And consider a conservative w/d rate, say 3.x%, and a typical AA will provide ~ 2.x% in divs. So we only need to draw ~ 1% from principal. So a mildly conservative AA, say 60/40, means you can draw from fixed for ~ 40 years, before needing to sell any equities (that's an over-simplification, the fixed will be reduced each year with the withdrawal, but it illustrates the point).

Forget buckets, forget cash buffer - that's what your AA is for. Keep it simple, enjoy life.

-ERD50
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Old 09-22-2018, 08:21 PM   #10
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I’m certainly guilty. I should join Cash hoarders anonymous.
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Old 09-22-2018, 08:34 PM   #11
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Originally Posted by ERD50 View Post
+1

It's hard to understand how anyone would think a cash buffer would be a benefit if they've actually thought about the numbers, instead of just thinking about it emotionally.

We invest in the market because we expect the market to go up on average, over the long run, over and above cash and fixed income. If we didn't have some degree of faith in this, we would not (should not? it is a choice) be in the market.

So why would we want a bunch of $ stuck in cash?

And consider a conservative w/d rate, say 3.x%, and a typical AA will provide ~ 2.x% in divs. So we only need to draw ~ 1% from principal. So a mildly conservative AA, say 60/40, means you can draw from fixed for ~ 40 years, before needing to sell any equities (that's an over-simplification, the fixed will be reduced each year with the withdrawal, but it illustrates the point).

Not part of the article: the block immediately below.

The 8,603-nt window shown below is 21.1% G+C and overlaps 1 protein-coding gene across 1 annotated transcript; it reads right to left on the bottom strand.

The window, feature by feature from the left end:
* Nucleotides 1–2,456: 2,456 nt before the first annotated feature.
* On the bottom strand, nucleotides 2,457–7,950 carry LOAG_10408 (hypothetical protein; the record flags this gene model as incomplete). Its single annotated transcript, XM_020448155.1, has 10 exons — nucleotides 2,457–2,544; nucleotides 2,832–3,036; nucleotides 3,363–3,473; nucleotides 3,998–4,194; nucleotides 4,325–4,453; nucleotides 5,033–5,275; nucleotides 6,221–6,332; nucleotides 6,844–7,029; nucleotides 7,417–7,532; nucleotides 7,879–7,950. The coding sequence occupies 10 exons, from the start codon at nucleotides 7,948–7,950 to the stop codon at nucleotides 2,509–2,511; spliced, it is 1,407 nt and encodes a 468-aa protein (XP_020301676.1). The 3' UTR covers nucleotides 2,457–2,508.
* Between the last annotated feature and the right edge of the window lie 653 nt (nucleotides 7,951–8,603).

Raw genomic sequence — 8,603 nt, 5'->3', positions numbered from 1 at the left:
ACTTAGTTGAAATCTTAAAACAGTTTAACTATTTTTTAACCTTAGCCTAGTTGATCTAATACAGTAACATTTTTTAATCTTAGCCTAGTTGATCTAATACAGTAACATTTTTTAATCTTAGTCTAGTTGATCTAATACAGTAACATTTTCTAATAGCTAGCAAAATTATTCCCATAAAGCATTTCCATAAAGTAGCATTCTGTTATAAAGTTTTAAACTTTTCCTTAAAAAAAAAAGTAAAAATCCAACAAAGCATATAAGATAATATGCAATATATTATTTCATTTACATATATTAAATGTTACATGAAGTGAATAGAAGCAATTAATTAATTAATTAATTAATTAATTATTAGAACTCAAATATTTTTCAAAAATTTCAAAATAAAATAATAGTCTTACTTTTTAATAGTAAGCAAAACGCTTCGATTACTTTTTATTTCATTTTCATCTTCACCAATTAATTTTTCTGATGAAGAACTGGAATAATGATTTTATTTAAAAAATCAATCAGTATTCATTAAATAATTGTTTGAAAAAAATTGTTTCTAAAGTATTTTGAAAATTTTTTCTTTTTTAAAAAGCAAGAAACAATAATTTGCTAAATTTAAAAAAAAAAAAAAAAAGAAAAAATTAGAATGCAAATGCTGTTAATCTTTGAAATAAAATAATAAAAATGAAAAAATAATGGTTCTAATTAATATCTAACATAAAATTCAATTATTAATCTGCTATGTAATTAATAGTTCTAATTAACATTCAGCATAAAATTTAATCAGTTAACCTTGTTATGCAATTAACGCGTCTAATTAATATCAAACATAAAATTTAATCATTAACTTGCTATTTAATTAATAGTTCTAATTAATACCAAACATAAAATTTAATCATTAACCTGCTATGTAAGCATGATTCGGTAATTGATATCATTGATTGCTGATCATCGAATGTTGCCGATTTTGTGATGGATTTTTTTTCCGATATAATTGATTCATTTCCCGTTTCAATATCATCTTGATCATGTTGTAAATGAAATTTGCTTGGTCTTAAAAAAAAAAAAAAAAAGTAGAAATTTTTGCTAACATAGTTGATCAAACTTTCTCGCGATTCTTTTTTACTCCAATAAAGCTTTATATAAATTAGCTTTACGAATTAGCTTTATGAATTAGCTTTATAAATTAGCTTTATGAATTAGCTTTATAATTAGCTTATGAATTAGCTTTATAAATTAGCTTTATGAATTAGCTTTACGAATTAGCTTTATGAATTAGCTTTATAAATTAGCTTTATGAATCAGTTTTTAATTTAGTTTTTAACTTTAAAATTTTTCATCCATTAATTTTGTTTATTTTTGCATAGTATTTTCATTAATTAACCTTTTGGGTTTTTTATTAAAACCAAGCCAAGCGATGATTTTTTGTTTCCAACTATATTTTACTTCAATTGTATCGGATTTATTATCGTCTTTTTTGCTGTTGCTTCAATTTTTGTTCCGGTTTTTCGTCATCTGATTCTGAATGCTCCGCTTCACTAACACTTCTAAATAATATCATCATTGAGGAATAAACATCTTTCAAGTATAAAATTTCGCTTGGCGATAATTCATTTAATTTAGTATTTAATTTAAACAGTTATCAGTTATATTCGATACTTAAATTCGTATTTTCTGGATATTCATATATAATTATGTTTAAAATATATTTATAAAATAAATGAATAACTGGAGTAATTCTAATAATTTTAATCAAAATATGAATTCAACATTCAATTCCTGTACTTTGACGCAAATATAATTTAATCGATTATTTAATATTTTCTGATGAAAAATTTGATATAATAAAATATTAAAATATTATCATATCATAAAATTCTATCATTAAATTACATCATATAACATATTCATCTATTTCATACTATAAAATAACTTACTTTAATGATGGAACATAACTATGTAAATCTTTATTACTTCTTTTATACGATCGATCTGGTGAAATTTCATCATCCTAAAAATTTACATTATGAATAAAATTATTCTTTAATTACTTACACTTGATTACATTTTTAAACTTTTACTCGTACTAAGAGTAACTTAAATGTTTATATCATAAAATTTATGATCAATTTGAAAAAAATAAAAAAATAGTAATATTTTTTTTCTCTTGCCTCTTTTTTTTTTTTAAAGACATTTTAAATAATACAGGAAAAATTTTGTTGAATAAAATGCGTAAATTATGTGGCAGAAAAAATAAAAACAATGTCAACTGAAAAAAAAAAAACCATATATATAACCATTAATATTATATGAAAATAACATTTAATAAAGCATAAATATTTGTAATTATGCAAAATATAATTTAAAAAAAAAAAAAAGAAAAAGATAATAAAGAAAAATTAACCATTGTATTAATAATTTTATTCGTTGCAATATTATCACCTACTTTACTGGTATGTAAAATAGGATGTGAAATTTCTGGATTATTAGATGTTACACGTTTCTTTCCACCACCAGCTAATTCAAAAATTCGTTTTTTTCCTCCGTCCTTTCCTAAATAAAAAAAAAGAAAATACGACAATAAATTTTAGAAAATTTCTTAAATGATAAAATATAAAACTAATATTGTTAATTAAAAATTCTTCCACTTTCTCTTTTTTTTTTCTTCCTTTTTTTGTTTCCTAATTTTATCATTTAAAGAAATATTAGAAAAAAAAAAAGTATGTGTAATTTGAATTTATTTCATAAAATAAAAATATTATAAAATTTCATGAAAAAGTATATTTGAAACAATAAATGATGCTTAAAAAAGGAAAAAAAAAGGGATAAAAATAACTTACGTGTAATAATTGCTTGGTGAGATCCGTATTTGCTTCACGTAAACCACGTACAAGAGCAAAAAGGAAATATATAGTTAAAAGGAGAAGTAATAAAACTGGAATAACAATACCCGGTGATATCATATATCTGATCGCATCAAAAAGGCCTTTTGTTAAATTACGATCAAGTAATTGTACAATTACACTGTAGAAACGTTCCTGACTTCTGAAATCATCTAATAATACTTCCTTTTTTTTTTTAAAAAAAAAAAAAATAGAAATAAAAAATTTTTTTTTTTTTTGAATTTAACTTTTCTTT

Forget buckets, forget cash buffer - that's what your AA is for. Keep it simple, enjoy life.

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i am accumulating a cash buffer for two main reasons

first i am finding it hard to currently find sensible places to invest it

second my health-care costs could easily blow out

less relevant is i think the stock market is approaching a peak ( and should correct sooner rather than later )

also having a cash buffer will allow me to invest in other distressed markets ( say if property collapses )

i would rather my cash working but there has to be suitable returns for that risk taken ( and cash in the bank is not 100% safe either )

also plan A , is to resist drawing down on the investment portfolio only utilize the income it produces ( profits taken are re-invested where sensible opportunities occur )
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Old 09-22-2018, 08:48 PM   #12
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I don't think this is a simple question. One thing I do is try and put myself in a position to where my portfolio throws off much more income than I need. I would go crazy trying to figure the best thing to do in all situations. So I just try and have plenty of income coming in and it makes it much easier to deal with all the tough questions that I don't know the answer to.


The other way I attack this is through my Asset Allocation. Right now I have a little over 40% bonds, 56% stocks and the rest is cash. If I can sleep at night that helps a lot.